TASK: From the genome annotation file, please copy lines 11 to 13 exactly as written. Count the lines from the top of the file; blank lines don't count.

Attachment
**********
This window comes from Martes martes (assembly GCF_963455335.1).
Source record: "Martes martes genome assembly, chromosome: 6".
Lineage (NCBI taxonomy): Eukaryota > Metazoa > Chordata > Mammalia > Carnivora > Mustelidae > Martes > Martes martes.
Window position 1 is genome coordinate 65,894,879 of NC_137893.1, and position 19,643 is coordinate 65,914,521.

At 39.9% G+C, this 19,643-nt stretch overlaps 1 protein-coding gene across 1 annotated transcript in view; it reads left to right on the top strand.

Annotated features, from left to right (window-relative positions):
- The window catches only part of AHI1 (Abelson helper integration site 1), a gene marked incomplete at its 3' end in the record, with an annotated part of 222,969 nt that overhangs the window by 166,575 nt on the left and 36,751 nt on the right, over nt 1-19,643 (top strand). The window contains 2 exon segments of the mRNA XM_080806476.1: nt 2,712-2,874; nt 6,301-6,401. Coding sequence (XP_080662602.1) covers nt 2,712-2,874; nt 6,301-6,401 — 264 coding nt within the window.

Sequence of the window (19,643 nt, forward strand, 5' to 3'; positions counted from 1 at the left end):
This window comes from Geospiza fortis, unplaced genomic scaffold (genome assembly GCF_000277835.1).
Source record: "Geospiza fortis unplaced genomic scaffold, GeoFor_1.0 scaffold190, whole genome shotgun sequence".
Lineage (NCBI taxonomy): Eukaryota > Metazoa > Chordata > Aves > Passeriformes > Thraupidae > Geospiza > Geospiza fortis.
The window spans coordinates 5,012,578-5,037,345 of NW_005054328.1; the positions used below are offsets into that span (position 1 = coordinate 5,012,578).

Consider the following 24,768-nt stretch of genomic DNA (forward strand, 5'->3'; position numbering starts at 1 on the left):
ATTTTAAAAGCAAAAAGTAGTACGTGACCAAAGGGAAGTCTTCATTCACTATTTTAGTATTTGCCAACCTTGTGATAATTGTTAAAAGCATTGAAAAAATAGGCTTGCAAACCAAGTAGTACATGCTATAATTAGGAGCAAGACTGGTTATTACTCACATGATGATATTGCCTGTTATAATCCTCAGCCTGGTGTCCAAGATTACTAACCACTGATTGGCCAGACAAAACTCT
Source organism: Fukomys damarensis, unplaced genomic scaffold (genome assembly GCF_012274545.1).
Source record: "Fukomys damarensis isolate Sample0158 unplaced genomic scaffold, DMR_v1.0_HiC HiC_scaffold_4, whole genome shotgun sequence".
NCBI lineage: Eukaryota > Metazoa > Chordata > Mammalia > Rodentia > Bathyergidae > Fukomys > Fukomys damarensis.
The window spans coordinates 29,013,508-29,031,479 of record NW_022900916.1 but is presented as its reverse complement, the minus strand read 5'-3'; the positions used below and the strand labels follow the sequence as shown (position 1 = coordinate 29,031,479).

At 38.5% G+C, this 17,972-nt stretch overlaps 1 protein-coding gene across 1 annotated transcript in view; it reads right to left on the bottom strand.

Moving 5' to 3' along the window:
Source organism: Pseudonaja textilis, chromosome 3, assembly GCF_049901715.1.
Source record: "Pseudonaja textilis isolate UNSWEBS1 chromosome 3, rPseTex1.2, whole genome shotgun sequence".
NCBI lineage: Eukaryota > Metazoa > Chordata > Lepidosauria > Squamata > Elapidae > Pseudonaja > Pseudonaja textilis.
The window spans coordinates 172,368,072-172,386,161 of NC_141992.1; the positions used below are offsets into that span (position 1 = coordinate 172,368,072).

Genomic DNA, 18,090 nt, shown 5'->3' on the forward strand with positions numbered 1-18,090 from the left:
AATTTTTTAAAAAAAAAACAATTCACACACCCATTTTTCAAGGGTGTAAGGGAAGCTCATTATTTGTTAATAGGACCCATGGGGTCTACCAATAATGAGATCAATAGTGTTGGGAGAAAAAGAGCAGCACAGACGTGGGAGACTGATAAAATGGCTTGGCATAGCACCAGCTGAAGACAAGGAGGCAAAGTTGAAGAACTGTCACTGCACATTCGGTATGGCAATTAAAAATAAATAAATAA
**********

Lineage (NCBI taxonomy): Eukaryota > Metazoa > Chordata > Aves > Passeriformes > Thraupidae > Geospiza > Geospiza fortis.
The window spans coordinates 5,012,578-5,037,345 of NW_005054328.1; the positions used below are offsets into that span (position 1 = coordinate 5,012,578).

Consider the following 24,768-nt stretch of genomic DNA (forward strand, 5'->3'; position numbering starts at 1 on the left):